Monday, May 6, 2013

Helping Someone When They Don't Know How to Get Help

By Eric Ward

I was in my early 30s with three small children that depended upon me, when I lost my well-paying job. I went on COBRA insurance, but it quickly ran out. I was paying cash for my therapist, psychiatrist and for my prescriptions. Then my money was completely gone. I was losing my home and my therapist told me that he could not ethically take my money anymore. I was devastated. I had nowhere to turn.

I was obviously nonfunctional at the time, as opposed to now where I am considered high functional, but my therapist gave me his email and told me that I could communicate with him via email for free. To sum it up in a few words; he saved me.

I didn’t have the money for phone, computer or internet, but once a week I would ride my garage sale bike to my local library and email my therapist.

This was the hardest time of my life and I needed help.

I applied for social security and was denied again and again. I even lowered my head and walked into my local welfare office. For a proud father, this was the hardest thing that I have ever done. I obviously was doing the paper work wrong. I filled out the forms but my mind was scattered. I tried talking to the over-worked workers, and I know I made no sense. Obviously, I didn’t get anywhere at my local welfare office.

It wasn’t due to the people that work in the office, or even the system. It was due to the fact that I desperately needed help. I needed someone who understood me and my mental condition. Someone who could help me get things in order, help me with the paper work and help me fill out the forms.

I ended up ridding my bicycle around the small towns in my area looking for cans to turn into food money. I would use old plastic garbage bags and pick up cans, cash them in, and then go to the dollar store and buy food for my kids. (I’ll say also it is very hard to ride a bike and not get the plastic bag caught in your spokes!) I survived off of potatoes that the dollar store would sell.

Through all of my mess, my therapist, Conrad Nordquest, was by my side. During the holidays I was desperate for money to buy my children gifts. I was going to sell my bicycle. He told me not to do so because it was my only form of therapy that was working. Conrad told me just to wait and something good will happen. It did, one night I had a knock on my door and it was some stranger. He asked if I was Eric Ward. I of course panicked. I had been off my meds and my schizophrenia and OCD were in full swing. The strange man at my door gave me an envelope and then quickly walked away. When I cautiously opened the envelope it had $200 in it. Even though my therapist would never admit to it I knew that the money was from him. He was the only one that knew of my dire circumstances. Anyway, I was able to buy my children presents.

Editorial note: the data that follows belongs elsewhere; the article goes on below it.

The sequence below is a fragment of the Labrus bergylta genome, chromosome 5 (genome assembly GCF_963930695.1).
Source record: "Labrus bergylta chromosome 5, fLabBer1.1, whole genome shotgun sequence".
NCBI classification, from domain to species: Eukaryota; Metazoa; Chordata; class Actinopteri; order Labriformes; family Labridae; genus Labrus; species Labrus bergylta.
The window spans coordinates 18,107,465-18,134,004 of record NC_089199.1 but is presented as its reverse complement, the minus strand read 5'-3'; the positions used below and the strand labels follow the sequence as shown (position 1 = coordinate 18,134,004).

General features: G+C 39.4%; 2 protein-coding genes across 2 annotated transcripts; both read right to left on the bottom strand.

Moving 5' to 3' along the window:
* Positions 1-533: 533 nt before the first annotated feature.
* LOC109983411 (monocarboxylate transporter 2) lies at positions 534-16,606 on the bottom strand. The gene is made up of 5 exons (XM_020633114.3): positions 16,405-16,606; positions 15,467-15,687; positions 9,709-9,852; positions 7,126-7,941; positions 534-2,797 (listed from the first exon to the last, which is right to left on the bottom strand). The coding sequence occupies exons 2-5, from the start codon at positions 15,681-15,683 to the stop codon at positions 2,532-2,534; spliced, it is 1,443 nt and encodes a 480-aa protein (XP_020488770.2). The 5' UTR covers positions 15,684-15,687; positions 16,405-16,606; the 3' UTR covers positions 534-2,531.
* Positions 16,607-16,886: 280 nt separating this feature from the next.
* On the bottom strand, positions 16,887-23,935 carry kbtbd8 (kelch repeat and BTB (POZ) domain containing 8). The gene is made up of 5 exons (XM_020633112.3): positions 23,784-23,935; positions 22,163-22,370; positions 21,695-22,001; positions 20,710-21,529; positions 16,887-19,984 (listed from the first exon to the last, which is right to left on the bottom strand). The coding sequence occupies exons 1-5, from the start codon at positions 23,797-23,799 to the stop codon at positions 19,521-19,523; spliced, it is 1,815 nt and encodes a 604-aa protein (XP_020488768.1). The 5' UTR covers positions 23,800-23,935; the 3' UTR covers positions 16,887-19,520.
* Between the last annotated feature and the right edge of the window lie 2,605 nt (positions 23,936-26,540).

But more than providing some money, my therapist was kind enough to take a personal interest in me. He would respond to my emails and council me through this very dark time. He got me an appointment with a top local psychiatrist, Dr. Jackson. Dr. Jackson did not charge me any money and did a full psych evaluation. He helped me file the paper work for social security and even gave me free samples of antipsychotic medications. I was approved for social security, and from that moment on it’s been “all downhill” (which is great for a bike rider!)

Since that time, I’ve been able to start my own business, traded my garage sale bike for a new road bike, and have been in over 70 bike races and multiple charity rides. With a new business and three girls to keep me on my toes, I find time to cycle as often as I can. The sport allows me to clear my mind for some time, focusing only on what lies about 15 to 20 feet in front of me. For me, being on a bike is beyond exhilarating. It allows me to let go, gives me some great alone-time and helps me stay fit and sharp.

Of course there are still difficult times, and proper medications and therapy is an ongoing process, but I will never give up! I will never stop, and I owe my success to my therapist and psychiatrist. None of this would have been possible without them by my side, and my wish for everyone is that you have someone, just one person like these two men, there to help and support you.

As humans, it is important that when we see someone on the street, falling on hard times or just in a bad-off spot, that we realize this person may not know how, or may be totally unable, to get that help that is available to them. We need to help, and there are many things, even small things that we can do; at this moment and all the time. We can start by making it a priority to support the charities that are there for people in their time of need. Volunteering is every bit as appreciated as financial support, and as a cyclist and walker I know NAMIBikes and NAMIWalks organizers love seeing me and my family in attendance! If you have the means to support financially than please do. Take a stand! Be a champion and remind people that a mental illness diagnosis is every bit as real as a diagnosis of cancer. Treatment is available and recovery is possible. Fight stigma!

What I want to say is that if I did not have these two people around to help me I would have been homeless. I would have lost my children. I would have lost my life. We cannot turn a blind eye to those in need of help, and there are so many things we can do to help each other.

37 comments:

NAMI Western Riverside said...

You are our Inspiration , Eric!

Anonymous said...

Great story. Keep up the good work.

Sandra Moren said...

Sometimes the best thing for a person with a mental illness is the support he receives from his counselor, family and friends. Without this support, the isolation, fear and desperation that is mental illness, can take everything away and leave you helpless and hopeless.
I am glad you have this support and grateful that you shared your story with us. Our son has schizophrenia and is now doing well...this was not always the case, but like you, he found a way to keep going and to stay hopeful because he had a great support system. We must all stand up and support those who are as lucky and remember those in prayer that still deal with this illness 24/7. We need to end the stigma and offer hope wherever we can. Continued good health and thank you again for sharing your story.